Another argument which establishes these incidents as being false, is that the era in which both these tales are said to have taken place, is one with respect to which all historians are unanimous that until that time, no confrontation or dispute had yet arisen between the Muslims and Jews. History establishes that the Ghazwah of Banu Qainuqa’, was the very first battle, which took place between the Muslims and Jews, and that the Jews of Banu Qainuqa’ were the first ones to practically step forward in their enmity towards Islām. How then can it be accepted that prior to this Ghazwah, such killing and bloodshed had taken place between the Jews and Muslims? Furthermore, if such events had in fact transpired prior to the Ghazwah of Banu Qainuqa’, then it was impossible for them to not have been listed among the factors, etc., leading up to this Ghazwah. In the least, the Jewish people, who could have capitalized on an apparent opportunity to raise an allegation against the Muslims on the basis of these events, that it was the Muslims who initially provoked physical conflict, would have raised an outcry over these incidents. Yet, in no historical record, and even in the works of those historians who have transmitted these tales, there is absolutely no mention whatsoever that the Jews of Madinah ever raised such an allegation. If someone believes that perhaps they did raise an objection, but Muslim historians conveniently omitted it, then this would be an erroneous and baseless notion. For as already mentioned, no Muslim Muhaddith or historian has ever placed a veil upon any allegation levelled by an opponent. For example, in the incident of the Sariyyah of Nakhlah, when the idolators of Makkah raised an objection against the Muslims for dishonouring the sacred months, Muslim historians recorded this allegation in their books with unprecedented integrity. Hence, if any such allegation had been raised by the Jews on this occasion, historical records would not have been empty of its mention. Therefore, these tales do not prove to be correct from any perspective of analysis. It seems as if a hidden enemy of Islām either related these tales, whilst attributing them to some Muslim, and then they found way of inclusion in the narrations of the Muslims; or perhaps a weak Muslim included these narrations into the historical record in order to attribute the false pride towards his own tribe that such men as were related to him killed various harmful disbelievers; and Allah knows best.

This is the actual reality which is ascertained with respect to these incidents. However, as we have indicated above, even if these occurrences were true, they cannot be considered objectionable under the circumstances in which they took place. In those days, the vulnerable state with which the Muslims were confronted, has already been described above. Their state was exactly like that of a person who becomes surrounded in such a place which is engulfed by a dangerously blazing fire on all four sides to as far as one can see, and he has no place of escape; and such people are standing beside him which are thirsty for his blood. In this extremely vulnerable state of the Muslims, if an evil and mischievous person incites people against their Master and Chief by reciting provocative couplets and provokes his enemies to assassinate him, what other solution could there have been in the circumstances of that era, except for putting an end to such a person? Then, this action was performed by the Muslims only in a state of extreme provocation – a state in which a minor killing cannot be considered enough for retribution. As such, even an individual like Mr. Margoliouth, who generally takes an opposing stance on every matter, does not hold the Muslims worthy of condemnation on account of these incidents. Hence, Mr. Margoliouth writes:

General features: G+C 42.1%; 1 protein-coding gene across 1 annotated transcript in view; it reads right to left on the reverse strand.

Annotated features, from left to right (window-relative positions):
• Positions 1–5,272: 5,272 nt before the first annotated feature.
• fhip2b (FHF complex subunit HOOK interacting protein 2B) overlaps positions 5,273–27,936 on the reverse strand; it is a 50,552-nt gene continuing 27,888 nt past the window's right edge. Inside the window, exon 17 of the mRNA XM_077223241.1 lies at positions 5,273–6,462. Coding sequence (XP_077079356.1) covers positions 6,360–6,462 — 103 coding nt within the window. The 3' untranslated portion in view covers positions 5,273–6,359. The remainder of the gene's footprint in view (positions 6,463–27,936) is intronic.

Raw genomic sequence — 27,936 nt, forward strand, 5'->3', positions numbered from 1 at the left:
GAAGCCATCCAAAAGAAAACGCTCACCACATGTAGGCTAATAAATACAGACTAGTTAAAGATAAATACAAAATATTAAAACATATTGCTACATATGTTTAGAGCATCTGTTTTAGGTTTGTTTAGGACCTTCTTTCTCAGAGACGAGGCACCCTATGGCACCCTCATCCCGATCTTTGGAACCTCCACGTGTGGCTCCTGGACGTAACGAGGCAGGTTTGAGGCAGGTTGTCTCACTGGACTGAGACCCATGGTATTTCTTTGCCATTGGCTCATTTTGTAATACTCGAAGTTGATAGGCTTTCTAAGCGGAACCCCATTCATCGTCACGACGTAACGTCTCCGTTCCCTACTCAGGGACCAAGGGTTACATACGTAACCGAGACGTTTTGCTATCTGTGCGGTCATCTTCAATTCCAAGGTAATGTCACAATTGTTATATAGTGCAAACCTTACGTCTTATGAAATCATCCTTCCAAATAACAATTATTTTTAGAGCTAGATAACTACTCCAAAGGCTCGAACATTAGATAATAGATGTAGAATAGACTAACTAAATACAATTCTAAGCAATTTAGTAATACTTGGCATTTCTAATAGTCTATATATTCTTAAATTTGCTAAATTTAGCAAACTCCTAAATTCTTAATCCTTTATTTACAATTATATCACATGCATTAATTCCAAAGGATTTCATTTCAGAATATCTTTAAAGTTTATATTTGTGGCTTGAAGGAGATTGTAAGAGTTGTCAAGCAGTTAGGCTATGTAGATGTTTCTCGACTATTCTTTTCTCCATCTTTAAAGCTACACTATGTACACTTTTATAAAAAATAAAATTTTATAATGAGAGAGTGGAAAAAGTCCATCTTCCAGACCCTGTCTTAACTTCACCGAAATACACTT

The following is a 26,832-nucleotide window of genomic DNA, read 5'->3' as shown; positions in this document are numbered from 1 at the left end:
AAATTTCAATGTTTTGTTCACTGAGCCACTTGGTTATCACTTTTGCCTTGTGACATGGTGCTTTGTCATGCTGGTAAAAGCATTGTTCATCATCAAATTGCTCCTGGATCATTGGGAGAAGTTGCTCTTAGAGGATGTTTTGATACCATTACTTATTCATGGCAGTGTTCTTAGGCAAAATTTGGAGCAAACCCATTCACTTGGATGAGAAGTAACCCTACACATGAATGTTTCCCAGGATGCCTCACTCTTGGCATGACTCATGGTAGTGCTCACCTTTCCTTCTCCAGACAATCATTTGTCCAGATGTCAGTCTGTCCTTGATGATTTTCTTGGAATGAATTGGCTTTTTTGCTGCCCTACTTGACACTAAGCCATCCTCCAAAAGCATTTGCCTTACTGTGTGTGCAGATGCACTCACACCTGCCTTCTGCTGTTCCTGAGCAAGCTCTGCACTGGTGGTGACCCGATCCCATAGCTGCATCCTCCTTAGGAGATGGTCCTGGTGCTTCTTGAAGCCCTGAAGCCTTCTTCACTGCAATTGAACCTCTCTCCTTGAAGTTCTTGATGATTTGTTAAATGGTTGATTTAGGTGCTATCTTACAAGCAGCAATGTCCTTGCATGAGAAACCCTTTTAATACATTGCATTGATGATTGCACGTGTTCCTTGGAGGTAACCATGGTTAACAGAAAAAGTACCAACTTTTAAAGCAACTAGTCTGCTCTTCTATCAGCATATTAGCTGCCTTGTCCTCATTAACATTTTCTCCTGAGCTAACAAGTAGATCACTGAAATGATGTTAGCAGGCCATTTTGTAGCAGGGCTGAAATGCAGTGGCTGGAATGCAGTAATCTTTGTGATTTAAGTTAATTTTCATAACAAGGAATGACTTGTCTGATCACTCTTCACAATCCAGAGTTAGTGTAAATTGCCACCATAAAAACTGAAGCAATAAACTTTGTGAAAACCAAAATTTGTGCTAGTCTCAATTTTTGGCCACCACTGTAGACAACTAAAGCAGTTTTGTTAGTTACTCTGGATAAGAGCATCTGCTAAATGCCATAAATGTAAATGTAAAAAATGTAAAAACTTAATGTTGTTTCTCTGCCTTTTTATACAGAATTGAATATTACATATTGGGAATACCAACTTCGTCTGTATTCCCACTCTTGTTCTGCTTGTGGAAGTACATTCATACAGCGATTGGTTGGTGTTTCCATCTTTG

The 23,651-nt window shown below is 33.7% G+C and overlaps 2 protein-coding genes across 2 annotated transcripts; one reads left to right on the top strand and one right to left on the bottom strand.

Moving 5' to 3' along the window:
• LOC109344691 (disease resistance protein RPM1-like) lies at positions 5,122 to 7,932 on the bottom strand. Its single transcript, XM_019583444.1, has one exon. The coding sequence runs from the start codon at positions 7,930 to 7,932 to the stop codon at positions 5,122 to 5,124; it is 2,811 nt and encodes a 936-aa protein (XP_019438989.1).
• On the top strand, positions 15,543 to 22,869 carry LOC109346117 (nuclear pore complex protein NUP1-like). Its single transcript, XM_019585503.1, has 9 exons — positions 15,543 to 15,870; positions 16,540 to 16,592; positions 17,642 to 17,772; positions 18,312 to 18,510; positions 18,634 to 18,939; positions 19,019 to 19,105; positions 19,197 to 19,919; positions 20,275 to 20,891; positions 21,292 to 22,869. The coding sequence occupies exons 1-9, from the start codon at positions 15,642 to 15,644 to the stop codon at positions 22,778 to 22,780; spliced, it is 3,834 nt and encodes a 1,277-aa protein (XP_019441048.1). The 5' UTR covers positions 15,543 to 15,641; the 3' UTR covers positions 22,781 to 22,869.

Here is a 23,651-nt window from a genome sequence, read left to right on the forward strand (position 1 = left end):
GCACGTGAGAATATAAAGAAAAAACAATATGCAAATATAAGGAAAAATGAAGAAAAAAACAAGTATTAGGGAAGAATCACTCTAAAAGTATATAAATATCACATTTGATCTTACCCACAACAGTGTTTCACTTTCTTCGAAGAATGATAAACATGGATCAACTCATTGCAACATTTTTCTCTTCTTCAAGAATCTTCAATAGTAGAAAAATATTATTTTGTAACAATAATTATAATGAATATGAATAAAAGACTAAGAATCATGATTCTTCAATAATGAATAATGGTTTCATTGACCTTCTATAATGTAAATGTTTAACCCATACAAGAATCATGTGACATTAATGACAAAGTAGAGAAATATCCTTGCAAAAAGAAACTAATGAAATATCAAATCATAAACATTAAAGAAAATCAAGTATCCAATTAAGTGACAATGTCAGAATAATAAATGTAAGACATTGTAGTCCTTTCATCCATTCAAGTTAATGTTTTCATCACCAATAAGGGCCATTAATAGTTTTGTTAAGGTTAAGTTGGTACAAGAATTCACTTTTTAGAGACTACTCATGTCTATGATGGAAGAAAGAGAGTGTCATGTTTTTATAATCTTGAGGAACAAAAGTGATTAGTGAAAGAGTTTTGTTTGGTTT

“Since, if the verses ascribed to ‘Asma be genuine, she had deliberately incited the people of Medinah to a murderous attack on the Prophet, her execution would not have been an inexcusably ruthless measure, judged by any standard; and it must not be forgotten that satire was a far more effective weapon in Arabia than elsewhere…and from the fact that only the culprit suffered, it was a decided improvement on the existing system, by which satire on an individual meant war between whole tribes. The principle that each person shall suffer for his own fault was introduced instead.”

If Mr. Margoliouth has any objection with respect to these executions, it is only with regards to the manner in which they were carried out. In other words, why were they not officially executed after the formal announcement of their crimes? The first answer to this is that even if these incidents are deemed as being true, they were the individual actions of certain Muslims themselves, which were committed by them after they had been immensely provoked. The Holy Prophet (sa) did not order these actions and this is categorically established by the record of Ibni Sa‘d. Secondly, if hypothetically, it is accepted that the Holy Prophet (sa) had ordered these actions, even still, the circumstances of that era were most definitely such, that if an official judgement had been formally passed with regards to the execution of ‘Asma’ and Abu ‘Afak, and the relatives of the criminals were to have been informed in advance that their people were to be executed, this could have entailed dangerous consequences. Furthermore, there was also strong apprehension of the fact that these incidents could have set ablaze a vast fire of war between the Muslims and Jews, and even between the Muslims and idolators of Madinah. It is strange that while Mr. Margoliouth has considered the mere action of killing to be permissible in light of the specific circumstances of Arabia at the time, why then with respect to the method of execution was his observation unable to take into account the specific circumstances of that era? In this regard as well if he had taken into account the specific circumstances of that era, perhaps he would have been convinced that the method employed was most appropriate and necessary for the circumstances of that era and in the interest of the public peace. However, God-Willing, we shall present our readers with a more detailed discussion on this issue in the account of the execution of Ka‘b bin Ashraf.